Posted by:  Edmund R. Folsom, Esq., October 16, 2018.

A person accused of doing something that he or she does not want to admit doing will often deny it.  This is not breaking news.  For instance, imagine an aide to the Senate Intelligence Committee leaking information to reporters and carrying on a years-long personal relationship with a reporter that he wanted to keep secret.  Suppose someone got wind of the leaking and the relationship and asked him about it.  Would the ordinary person in that position:  (a) admit it; (b) deny it; or (c) refuse to answer any questions about it?

Experience tells me that most people in that spot would go with (b), deny it.  But what if the leaking of the information to reporters was not a crime?  What if it was only something that violated employment rules?  If the Senate aide chooses option (a) and admits it, he will lose his job.  If he chooses (c) and refuses to answer any questions about it, he will probably also lose his job.  Will that lead him to choose (b) and deny it?   How about his personal relationship with the reporter?  That relationship can’t possibly be a crime, but choosing option (a) or (c) might cause big trouble for him on the home front.  Will that lead him choose (b)?   This is the spot that Senate Intelligence Aide James A. Wolfe seems to have found himself in, with FBI agents asking the questions.   And here’s the thing, when FBI agents are the ones asking the questions, option (b), false denial, is a felony.  Anyone choosing option (b) over (a) or (c) jumps from the frying pan into the fire.  Well, maybe not anyone… read on.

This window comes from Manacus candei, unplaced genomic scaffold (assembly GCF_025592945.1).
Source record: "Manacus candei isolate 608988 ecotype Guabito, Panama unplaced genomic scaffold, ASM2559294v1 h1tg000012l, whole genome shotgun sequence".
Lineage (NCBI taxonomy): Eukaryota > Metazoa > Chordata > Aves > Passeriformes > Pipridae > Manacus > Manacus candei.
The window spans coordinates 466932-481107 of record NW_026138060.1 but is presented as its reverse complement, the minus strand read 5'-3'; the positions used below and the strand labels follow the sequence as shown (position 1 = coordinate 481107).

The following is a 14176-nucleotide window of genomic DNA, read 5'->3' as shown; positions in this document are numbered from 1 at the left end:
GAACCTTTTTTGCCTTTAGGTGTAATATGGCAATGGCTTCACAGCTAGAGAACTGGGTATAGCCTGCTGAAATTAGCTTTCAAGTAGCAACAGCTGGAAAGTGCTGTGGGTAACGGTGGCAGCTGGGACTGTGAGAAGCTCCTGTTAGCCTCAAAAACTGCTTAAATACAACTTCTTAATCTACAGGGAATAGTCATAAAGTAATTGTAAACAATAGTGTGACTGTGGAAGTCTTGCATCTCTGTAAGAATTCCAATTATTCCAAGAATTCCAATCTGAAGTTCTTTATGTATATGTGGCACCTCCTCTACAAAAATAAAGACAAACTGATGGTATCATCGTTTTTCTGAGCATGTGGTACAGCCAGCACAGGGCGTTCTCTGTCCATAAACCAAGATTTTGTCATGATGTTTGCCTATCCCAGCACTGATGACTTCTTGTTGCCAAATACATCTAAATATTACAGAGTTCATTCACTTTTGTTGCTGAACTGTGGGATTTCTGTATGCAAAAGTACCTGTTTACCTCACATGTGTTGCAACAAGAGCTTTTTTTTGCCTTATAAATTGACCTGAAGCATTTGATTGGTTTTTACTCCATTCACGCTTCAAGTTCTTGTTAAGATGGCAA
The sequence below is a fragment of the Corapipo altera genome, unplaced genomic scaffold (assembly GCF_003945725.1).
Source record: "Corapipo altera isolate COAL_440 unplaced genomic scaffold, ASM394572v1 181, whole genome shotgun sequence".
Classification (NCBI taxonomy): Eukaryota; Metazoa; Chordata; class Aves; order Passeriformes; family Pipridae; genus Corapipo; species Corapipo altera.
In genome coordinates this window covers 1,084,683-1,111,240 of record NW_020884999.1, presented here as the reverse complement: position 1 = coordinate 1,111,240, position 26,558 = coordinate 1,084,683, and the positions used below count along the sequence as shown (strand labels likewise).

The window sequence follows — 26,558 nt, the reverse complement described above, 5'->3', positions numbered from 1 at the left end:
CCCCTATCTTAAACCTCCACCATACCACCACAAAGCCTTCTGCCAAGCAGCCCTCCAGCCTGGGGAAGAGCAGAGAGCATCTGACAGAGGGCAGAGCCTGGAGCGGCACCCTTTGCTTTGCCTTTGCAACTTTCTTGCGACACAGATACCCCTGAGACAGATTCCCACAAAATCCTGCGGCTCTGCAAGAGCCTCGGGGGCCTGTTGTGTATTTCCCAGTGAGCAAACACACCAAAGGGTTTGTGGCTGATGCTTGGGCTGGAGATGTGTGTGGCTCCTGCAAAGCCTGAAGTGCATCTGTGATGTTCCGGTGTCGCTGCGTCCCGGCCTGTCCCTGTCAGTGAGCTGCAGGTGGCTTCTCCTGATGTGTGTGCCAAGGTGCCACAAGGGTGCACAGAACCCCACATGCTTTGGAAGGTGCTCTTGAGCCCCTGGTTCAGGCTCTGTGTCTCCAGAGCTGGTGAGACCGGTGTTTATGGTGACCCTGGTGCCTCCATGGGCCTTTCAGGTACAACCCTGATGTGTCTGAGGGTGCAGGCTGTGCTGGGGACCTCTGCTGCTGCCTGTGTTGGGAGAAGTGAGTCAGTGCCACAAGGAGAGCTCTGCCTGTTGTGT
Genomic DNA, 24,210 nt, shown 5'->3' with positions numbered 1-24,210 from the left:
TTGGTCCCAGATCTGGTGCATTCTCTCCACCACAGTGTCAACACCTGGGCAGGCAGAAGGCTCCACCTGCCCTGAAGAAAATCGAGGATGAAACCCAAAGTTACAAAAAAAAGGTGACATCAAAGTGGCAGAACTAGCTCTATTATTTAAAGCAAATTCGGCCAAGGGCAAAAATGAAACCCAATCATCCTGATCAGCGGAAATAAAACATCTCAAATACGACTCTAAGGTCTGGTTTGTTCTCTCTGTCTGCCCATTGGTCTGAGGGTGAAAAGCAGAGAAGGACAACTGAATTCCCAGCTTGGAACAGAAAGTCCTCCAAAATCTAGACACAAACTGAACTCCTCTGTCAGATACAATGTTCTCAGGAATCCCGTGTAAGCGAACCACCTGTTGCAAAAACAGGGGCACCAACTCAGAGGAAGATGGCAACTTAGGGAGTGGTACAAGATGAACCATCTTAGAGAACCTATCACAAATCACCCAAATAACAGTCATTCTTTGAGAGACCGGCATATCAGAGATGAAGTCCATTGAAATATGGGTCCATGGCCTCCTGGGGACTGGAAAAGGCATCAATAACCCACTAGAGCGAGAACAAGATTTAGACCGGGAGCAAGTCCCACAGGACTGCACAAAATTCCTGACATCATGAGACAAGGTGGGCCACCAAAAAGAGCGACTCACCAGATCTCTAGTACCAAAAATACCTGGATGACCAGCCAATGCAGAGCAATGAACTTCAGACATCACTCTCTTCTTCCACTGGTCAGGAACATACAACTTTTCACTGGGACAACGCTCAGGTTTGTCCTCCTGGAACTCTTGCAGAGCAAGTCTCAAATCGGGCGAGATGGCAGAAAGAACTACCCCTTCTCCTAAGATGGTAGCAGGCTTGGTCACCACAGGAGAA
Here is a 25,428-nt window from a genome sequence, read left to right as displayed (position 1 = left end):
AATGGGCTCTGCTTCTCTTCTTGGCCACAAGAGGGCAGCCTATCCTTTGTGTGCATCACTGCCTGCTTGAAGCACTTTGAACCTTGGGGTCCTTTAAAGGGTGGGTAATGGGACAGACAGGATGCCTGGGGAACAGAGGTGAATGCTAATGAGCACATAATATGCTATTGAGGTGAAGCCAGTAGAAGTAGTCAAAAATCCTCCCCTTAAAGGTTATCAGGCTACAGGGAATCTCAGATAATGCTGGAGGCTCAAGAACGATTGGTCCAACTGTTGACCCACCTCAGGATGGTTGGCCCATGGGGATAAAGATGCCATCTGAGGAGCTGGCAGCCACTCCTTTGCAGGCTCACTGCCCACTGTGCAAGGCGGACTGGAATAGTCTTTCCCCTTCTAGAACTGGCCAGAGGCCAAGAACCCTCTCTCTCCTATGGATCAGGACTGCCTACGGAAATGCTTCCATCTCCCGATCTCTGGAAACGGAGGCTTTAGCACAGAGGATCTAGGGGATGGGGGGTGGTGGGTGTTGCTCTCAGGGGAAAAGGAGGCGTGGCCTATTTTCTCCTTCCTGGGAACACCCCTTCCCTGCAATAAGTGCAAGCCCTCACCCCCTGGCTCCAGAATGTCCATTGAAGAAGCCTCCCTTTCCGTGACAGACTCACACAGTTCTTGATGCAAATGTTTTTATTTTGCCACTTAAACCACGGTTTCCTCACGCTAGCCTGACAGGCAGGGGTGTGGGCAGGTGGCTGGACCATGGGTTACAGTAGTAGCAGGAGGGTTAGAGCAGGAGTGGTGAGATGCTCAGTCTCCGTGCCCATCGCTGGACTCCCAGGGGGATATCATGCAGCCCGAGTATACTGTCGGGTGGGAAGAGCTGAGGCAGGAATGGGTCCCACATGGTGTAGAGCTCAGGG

Wolfe leaked information to reporters that Carter Page had been subpoenaed by the Senate Intelligence Committee in connection with its probe into attempted Russian interference in the 2016 presidential election.  Wolfe denied to FBI agents that he was the leaker.  He also denied his relationship with the certain unnamed reporter until agents showed him a photo of the two of them together.   Wolfe’s false denials to the agents led to his 3-count indictment for making false material statements to Government agents, in violation of 18 U.S.C. §1001.  On October 15, 2018, Wolfe pled guilty to a single count, admitting that he leaked the information to a reporter.  But even if Wolfe had not been asked directly whether he leaked the information, but only whether he had a personal relationship with the certain unnamed reporter, his false denial of that relationship alone was a felony under 18 U.S.C. §1001.  That statute provides, in pertinent part:

[W]hoever, in any matter within the jurisdiction of the executive, legislative, or judicial branch of the Government of the United States, knowingly and willfully…makes any materially false, fictitious, or fraudulent statement or representation…shall be…imprisoned not more than 5 years. Title 18 United States Code, Section 1001.

You see, it us a federal felony, punishable by up to 5 years in prison, to knowingly and on purpose make any materially false statement to a federal agent performing his or her duties.  A statement may be “materially false” even if it doesn’t actually influence anyone. To be “material” the statement only needs to have a natural tendency to influence, or be capable of influencing, the decision of the decision-making body at issue. United States v. Gaudin, 515 U.S. 506, 510 (1995).